He's one of America's most recognisable and acclaimed actors - a star on Broadway, an Oscar nominee for "The Aviator", and the only person to ever win Emmys for acting, writing, and directing during his 11 years on "M A S H". Now, Alan Alda has written a memoir as elegant, funny, and affecting as his greatest performances. 'My mother didn't try to ...
He's one of America's most recognisable and acclaimed actors - a star on Broadway, an Oscar nominee for "The Aviator", and the only person to ever win Emmys for acting, writing, and directing during his 11 years on "M A S H". Now, Alan Alda has written a memoir as elegant, funny, and affecting as his greatest performances. 'My mother didn't try to stab my father until I was six,' begins Alan Alda's irresistible story. The son of a popular actor and a loving, but mentally ill mother, he spent his early childhood backstage in the erotic and comic world of burlesque and went on after early struggles to achieve extraordinary success in his profession. Yet, "Never Have Your Dog Stuffed" is not a memoir of show business ups and downs. It is a moving and funny story of a boy growing into a man who then realizes he has only begun to grow. It is the story of turning points in his life, events that would make him what he is - if only he could survive them. From the moment as a boy when his dead dog is returned from the taxidermist's shop with a hideous expression on his face, and he learns that death can't be undone, to the decades-long effort to find compassion for the mother he lived with but never knew, to his acceptance of his father in him, personally and professionally, he learns the hard way that change, uncertainty and transformation are what life is made of, and the good life is made of welcoming them. "Never Have Your Dog Stuffed", filled with curiosity about Nature, good humour and honesty, is the crowning achievement of an actor, author, and director, but surprisingly, it is the story of a life more filled with turbulence and laughter than any he's ever played on the stage or screen. Although it does list some of the famous women he has kissed Alan Alda's autobiography is no 'kiss and tell' catalogue, but a quirkily funny, sharply observed account of an eccentric family and a very dramatic life.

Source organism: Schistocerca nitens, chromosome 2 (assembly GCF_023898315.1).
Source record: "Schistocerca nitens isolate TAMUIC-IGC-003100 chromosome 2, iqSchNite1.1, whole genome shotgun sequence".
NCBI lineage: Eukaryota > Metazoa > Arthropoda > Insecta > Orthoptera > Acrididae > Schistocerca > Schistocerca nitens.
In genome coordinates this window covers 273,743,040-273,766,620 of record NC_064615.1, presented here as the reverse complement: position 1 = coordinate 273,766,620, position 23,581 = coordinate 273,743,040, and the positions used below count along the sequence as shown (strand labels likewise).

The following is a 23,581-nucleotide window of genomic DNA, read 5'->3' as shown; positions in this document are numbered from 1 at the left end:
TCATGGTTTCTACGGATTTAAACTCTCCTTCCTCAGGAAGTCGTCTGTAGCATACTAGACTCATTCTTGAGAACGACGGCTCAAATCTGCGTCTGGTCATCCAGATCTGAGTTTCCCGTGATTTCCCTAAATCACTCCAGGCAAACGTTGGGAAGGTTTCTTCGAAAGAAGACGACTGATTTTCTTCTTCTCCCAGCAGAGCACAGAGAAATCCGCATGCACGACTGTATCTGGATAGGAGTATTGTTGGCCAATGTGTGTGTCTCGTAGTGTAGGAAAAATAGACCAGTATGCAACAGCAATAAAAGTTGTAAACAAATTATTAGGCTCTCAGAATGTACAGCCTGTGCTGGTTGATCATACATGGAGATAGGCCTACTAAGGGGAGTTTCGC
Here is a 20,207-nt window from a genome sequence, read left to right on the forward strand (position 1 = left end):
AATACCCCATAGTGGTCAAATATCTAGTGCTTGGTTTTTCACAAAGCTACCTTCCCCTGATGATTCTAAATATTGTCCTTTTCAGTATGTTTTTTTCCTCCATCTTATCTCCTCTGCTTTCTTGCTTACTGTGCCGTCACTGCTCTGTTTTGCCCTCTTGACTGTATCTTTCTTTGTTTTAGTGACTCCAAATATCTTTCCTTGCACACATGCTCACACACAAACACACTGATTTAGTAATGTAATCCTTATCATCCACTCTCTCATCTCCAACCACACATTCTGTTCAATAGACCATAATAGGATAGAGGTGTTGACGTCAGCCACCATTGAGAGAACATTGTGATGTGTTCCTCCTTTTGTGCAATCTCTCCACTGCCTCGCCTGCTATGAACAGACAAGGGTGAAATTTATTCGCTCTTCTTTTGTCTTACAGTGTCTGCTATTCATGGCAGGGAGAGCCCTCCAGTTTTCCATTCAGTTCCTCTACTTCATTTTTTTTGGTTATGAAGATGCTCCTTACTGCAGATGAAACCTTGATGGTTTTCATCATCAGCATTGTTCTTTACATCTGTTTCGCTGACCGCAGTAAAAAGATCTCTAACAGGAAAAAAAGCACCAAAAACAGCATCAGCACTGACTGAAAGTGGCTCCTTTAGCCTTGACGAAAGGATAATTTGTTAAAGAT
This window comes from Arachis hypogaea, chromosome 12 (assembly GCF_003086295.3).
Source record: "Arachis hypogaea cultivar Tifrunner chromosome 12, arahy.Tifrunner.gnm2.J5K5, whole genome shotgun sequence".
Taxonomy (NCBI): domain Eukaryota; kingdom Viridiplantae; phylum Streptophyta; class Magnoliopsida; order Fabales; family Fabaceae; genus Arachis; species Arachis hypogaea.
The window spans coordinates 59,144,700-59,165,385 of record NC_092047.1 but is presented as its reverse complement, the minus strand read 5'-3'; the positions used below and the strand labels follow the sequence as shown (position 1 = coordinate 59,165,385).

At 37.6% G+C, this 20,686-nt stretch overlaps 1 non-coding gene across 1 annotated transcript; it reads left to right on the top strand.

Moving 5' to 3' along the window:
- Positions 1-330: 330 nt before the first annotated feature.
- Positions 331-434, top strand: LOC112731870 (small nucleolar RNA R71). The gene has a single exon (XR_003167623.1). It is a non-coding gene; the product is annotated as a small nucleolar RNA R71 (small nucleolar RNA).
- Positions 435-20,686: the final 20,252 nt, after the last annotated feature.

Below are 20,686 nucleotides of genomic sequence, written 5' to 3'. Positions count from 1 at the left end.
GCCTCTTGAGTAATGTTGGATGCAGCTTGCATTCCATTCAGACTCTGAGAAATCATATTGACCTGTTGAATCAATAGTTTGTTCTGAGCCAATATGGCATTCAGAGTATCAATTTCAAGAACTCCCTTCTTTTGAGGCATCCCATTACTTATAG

Publishers Weekly, 2005-10-31 While listening to Alda's colorful and often poignant recollections, it becomes clear that, in addition to being a consummate actor, he is an introspective storyteller who isn't constrained by memory. Indeed, Alda's tales are sometimes surreally vivid, particularly those from when he was a toddler. "From my earliest days, I was standing off to the side watching, trying to understand a world that fascinated me," he recalls. Alda's autobiography is equally fascinating. With a touch of wonderment in his voice, he tells of weeks spent traveling with his father's burlesque company, of time spent with his dog Rhapsody (before he was stuffed), of a lifetime spent coping with his mother's mental illness and of the highs and lows of his acting career. Though the organization of these musings can feel disjointed, Alda's intimate, dynamic narration makes one feel as if you're sitting across from a wise and entertaining friend, the kind you could listen to for hours. Simultaneous release with the Random House hardcover (Reviews, Sept. 5). (Sept.) (c) Copyright PWxyz, LLC. All rights reserved
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